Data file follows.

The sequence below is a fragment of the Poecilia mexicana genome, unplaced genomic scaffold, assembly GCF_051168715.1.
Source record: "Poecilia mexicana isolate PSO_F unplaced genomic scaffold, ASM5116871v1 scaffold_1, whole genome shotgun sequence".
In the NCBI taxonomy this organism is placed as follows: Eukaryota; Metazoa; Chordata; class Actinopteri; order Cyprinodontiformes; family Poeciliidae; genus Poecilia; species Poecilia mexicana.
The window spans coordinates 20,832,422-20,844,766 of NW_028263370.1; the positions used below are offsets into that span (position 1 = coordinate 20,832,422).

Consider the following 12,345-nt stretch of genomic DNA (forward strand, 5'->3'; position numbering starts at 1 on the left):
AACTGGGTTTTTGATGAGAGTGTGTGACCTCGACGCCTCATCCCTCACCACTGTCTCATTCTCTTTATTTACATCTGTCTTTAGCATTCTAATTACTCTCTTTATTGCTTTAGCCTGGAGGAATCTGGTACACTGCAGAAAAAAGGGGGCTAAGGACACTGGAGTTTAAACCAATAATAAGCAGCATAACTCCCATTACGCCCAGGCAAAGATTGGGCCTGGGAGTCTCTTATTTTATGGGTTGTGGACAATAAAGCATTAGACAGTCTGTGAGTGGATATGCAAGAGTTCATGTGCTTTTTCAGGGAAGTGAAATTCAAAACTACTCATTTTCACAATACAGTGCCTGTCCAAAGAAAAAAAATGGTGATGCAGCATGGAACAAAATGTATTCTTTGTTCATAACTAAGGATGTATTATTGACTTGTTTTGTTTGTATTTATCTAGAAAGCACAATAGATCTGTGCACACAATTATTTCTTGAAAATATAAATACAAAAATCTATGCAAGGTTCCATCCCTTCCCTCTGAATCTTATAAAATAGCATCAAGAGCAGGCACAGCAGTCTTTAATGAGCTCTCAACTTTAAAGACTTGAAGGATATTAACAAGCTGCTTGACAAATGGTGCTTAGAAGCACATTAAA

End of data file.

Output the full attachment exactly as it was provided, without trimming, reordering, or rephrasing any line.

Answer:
The sequence below is a fragment of the Poecilia mexicana genome, unplaced genomic scaffold, assembly GCF_051168715.1.
Source record: "Poecilia mexicana isolate PSO_F unplaced genomic scaffold, ASM5116871v1 scaffold_1, whole genome shotgun sequence".
In the NCBI taxonomy this organism is placed as follows: Eukaryota; Metazoa; Chordata; class Actinopteri; order Cyprinodontiformes; family Poeciliidae; genus Poecilia; species Poecilia mexicana.
The window spans coordinates 20,832,422-20,844,766 of NW_028263370.1; the positions used below are offsets into that span (position 1 = coordinate 20,832,422).

Consider the following 12,345-nt stretch of genomic DNA (forward strand, 5'->3'; position numbering starts at 1 on the left):
AACTGGGTTTTTGATGAGAGTGTGTGACCTCGACGCCTCATCCCTCACCACTGTCTCATTCTCTTTATTTACATCTGTCTTTAGCATTCTAATTACTCTCTTTATTGCTTTAGCCTGGAGGAATCTGGTACACTGCAGAAAAAAGGGGGCTAAGGACACTGGAGTTTAAACCAATAATAAGCAGCATAACTCCCATTACGCCCAGGCAAAGATTGGGCCTGGGAGTCTCTTATTTTATGGGTTGTGGACAATAAAGCATTAGACAGTCTGTGAGTGGATATGCAAGAGTTCATGTGCTTTTTCAGGGAAGTGAAATTCAAAACTACTCATTTTCACAATACAGTGCCTGTCCAAAGAAAAAAAATGGTGATGCAGCATGGAACAAAATGTATTCTTTGTTCATAACTAAGGATGTATTATTGACTTGTTTTGTTTGTATTTATCTAGAAAGCACAATAGATCTGTGCACACAATTATTTCTTGAAAATATAAATACAAAAATCTATGCAAGGTTCCATCCCTTCCCTCTGAATCTTATAAAATAGCATCAAGAGCAGGCACAGCAGTCTTTAATGAGCTCTCAACTTTAAAGACTTGAAGGATATTAACAAGCTGCTTGACAAATGGTGCTTAGAAGCACATTAAA